How Close Does a 4th Need To Be Dialed In?
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  1. #1
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    Default How Close Does a 4th Need To Be Dialed In?

    (note: never dealt with any of this, don't have any idea WTF I'm doing).

    Making a sub-plate for the Sankyo rotary on the Speedio. Machined some 1" thick D2 to size today, off to grinding tomorrow. When it gets back, I'll be putting 4 countersunk holes in it to bolt to the table, and 3x M12s on it so the clamps can bolt directly.

    Question I've got is: just how dialed in are most people getting a 4th axis? Along Y is easy enough to knock in, but I'm mostly curious about Z. Bolted directly to the table, the face of the rotary is showing 0.0004" of tilt. That could get better/worse when I put a surface ground plate underneath it, but I honestly have no f-ing clue if that 0.0004" is good? Bad? What the hell is a good or bad reading here?

    And shims seem like sort of a PITA, so at what point do you go through all that rigamarole?

    Not making rocket-ship parts here so no crazy tolerances (I like to aim for +/- 0.002" all around in general). How dialed in would a practical machinist make this (i.e. somewhere between a total hack and the Hermann Schmidt).

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    Do you have solid numbers for the actual squareness of your Z? .0004" could just as easily be the machine as the 4th itself.

    That said, if the bottom of the 4th is immaculate, and the surface of the table is immaculate, I'd fix it down and run with it.

    Parallelism to the table becomes more of an issue when you're trying to do longer parts on a tailstock or trunnion.

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    Quote Originally Posted by gregormarwick View Post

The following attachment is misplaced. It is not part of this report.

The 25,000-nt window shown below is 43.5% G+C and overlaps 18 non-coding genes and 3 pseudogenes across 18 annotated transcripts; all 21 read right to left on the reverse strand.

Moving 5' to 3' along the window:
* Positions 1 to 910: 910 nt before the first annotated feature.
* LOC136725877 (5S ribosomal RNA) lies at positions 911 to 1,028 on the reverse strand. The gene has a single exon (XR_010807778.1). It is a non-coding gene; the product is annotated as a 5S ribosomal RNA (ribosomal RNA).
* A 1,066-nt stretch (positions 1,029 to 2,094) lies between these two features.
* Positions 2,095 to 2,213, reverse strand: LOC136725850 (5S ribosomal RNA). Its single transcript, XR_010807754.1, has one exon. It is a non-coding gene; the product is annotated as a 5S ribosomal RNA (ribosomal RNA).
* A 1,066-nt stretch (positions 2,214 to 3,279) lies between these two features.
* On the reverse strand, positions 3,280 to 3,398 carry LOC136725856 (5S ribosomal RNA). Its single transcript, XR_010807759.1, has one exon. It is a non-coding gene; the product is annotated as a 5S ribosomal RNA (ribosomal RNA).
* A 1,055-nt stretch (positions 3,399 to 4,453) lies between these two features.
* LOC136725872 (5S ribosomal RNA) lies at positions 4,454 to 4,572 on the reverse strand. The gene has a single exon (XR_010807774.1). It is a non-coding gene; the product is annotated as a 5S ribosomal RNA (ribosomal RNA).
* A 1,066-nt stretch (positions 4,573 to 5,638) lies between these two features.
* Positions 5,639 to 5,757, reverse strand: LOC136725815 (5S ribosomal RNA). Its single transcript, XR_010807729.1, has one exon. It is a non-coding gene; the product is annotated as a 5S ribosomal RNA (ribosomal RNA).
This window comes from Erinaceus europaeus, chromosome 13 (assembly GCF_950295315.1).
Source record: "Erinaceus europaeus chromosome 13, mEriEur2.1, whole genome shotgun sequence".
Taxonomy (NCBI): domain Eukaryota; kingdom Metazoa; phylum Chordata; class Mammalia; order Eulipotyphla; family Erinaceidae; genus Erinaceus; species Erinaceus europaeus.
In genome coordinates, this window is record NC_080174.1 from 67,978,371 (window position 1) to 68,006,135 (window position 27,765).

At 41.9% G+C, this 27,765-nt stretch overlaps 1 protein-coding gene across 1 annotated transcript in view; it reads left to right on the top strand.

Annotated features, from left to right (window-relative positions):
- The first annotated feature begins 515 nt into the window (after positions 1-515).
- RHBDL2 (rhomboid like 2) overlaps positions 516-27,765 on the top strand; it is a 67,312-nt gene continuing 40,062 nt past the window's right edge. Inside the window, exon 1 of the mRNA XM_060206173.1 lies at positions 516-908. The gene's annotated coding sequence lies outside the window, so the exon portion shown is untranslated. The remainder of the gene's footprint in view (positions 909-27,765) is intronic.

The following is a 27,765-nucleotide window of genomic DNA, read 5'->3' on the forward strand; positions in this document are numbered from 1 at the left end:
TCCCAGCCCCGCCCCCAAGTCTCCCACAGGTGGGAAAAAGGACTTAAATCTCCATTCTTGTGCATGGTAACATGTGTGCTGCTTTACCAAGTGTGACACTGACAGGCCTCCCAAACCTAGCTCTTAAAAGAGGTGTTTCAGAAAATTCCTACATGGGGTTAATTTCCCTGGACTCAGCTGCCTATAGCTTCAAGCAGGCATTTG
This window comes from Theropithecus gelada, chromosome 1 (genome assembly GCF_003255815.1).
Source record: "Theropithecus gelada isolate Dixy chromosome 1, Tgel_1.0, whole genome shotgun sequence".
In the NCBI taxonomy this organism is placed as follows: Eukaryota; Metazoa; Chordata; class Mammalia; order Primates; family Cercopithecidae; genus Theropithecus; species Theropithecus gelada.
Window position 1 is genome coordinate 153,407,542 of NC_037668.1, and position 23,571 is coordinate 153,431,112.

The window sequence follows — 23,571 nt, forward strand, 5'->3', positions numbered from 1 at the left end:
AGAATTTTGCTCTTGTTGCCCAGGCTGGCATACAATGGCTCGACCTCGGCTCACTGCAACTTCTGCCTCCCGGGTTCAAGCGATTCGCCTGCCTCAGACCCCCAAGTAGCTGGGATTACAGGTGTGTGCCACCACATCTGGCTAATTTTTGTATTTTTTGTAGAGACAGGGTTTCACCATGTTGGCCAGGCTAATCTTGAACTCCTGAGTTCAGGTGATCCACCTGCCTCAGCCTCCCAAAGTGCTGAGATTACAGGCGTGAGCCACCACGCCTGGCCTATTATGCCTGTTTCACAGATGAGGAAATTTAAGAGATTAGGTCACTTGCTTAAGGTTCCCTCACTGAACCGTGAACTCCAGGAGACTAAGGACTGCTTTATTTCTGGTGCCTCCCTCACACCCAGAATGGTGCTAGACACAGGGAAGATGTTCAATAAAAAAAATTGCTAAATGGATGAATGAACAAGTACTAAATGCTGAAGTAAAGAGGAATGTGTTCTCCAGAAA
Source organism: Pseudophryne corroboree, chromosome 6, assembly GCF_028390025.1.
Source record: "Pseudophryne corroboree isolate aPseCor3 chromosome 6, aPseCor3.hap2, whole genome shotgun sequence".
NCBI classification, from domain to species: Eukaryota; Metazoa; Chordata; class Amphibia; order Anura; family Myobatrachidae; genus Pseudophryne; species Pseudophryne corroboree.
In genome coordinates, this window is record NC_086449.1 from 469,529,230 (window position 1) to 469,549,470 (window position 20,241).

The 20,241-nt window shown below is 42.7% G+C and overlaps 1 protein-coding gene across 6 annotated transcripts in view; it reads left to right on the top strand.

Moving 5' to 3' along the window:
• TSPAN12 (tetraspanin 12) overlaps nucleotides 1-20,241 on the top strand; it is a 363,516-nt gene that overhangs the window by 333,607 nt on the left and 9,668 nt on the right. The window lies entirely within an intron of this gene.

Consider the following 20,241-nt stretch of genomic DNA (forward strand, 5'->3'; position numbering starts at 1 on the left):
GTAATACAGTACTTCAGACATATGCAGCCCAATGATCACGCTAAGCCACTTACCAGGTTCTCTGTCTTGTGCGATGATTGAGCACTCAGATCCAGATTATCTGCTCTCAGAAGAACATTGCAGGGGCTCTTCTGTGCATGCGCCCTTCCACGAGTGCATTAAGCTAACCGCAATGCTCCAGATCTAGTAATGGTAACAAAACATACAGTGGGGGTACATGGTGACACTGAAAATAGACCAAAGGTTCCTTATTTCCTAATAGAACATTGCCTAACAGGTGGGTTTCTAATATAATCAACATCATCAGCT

Do you have solid numbers for the actual squareness of your Z? .0004" could just as easily be the machine as the 4th itself.

    That said, if the bottom of the 4th is immaculate, and the surface of the table is immaculate, I'd fix it down and run with it.

    Parallelism to the table becomes more of an issue when you're trying to do longer parts on a tailstock or trunnion.
    The machine is brand new. The inspection sheet from the factory says Mr Okuda measured the Z axis parallelism to be 5 microns... So now that I think about it, that's like 0.0002" right there isn't it?

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    .0004" over how big the face is? 6" - 8"? I would call it good, unless you plan on running very large/long parts all the time. I would think (my opinion here) it would be easier to shim the occasional long part when needed then to screw around now. If you find you always are needing to shim because your work envelope is growing, then maybe go back and try shimming the 4th itself.

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    Quote Originally Posted by Mike1974 View Post
    .0004" over how big the face is? 6" - 8"? I would call it good, unless you plan on running very large/long parts all the time. I would think (my opinion here) it would be easier to shim the occasional long part when needed then to screw around now. If you find you always are needing to shim because your work envelope is growing, then maybe go back and try shimming the 4th itself.